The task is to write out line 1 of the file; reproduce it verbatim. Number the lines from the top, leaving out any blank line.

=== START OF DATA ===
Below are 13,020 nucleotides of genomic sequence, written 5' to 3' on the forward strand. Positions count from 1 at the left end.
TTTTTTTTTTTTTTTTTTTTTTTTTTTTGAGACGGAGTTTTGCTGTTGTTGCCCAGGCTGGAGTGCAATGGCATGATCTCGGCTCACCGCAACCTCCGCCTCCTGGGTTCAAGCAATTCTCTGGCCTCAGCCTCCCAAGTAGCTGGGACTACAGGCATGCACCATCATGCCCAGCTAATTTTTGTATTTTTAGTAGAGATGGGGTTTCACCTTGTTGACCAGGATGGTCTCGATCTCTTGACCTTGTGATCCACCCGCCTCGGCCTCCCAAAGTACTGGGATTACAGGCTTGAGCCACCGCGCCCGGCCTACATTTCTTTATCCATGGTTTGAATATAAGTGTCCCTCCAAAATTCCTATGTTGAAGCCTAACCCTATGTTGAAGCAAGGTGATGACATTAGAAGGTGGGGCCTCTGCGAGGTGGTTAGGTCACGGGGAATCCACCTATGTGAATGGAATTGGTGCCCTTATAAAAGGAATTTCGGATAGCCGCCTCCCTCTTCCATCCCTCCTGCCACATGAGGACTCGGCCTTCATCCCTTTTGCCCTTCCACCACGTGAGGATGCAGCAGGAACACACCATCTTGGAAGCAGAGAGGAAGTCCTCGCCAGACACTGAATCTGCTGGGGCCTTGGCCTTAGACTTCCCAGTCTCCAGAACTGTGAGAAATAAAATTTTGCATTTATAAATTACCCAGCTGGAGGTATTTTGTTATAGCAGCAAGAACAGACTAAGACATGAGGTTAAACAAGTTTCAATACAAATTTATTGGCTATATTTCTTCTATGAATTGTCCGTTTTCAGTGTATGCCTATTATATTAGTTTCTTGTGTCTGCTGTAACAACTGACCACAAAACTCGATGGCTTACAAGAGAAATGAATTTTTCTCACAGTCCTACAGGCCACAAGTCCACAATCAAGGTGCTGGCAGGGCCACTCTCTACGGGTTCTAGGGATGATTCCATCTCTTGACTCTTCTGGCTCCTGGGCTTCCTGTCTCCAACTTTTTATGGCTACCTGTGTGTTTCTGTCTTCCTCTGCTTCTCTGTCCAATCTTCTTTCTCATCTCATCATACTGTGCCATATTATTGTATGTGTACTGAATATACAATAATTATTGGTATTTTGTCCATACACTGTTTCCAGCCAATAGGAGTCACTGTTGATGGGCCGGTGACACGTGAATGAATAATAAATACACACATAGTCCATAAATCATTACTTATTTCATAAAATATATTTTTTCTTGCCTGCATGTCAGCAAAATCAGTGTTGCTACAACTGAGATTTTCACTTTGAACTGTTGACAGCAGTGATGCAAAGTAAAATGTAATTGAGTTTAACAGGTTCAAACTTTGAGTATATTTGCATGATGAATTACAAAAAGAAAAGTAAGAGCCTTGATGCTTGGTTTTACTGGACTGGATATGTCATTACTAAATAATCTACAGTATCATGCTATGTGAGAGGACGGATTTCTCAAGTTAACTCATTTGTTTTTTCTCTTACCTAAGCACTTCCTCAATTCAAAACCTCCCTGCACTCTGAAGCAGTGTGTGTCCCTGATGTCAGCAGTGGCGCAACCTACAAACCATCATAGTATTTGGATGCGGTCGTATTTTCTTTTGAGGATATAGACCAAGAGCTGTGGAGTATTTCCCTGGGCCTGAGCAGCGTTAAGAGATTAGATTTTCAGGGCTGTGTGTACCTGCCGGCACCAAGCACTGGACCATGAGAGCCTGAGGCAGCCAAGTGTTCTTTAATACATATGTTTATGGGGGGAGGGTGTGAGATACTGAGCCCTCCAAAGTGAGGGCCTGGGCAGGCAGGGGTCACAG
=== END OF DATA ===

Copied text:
Below are 13,020 nucleotides of genomic sequence, written 5' to 3' on the forward strand. Positions count from 1 at the left end.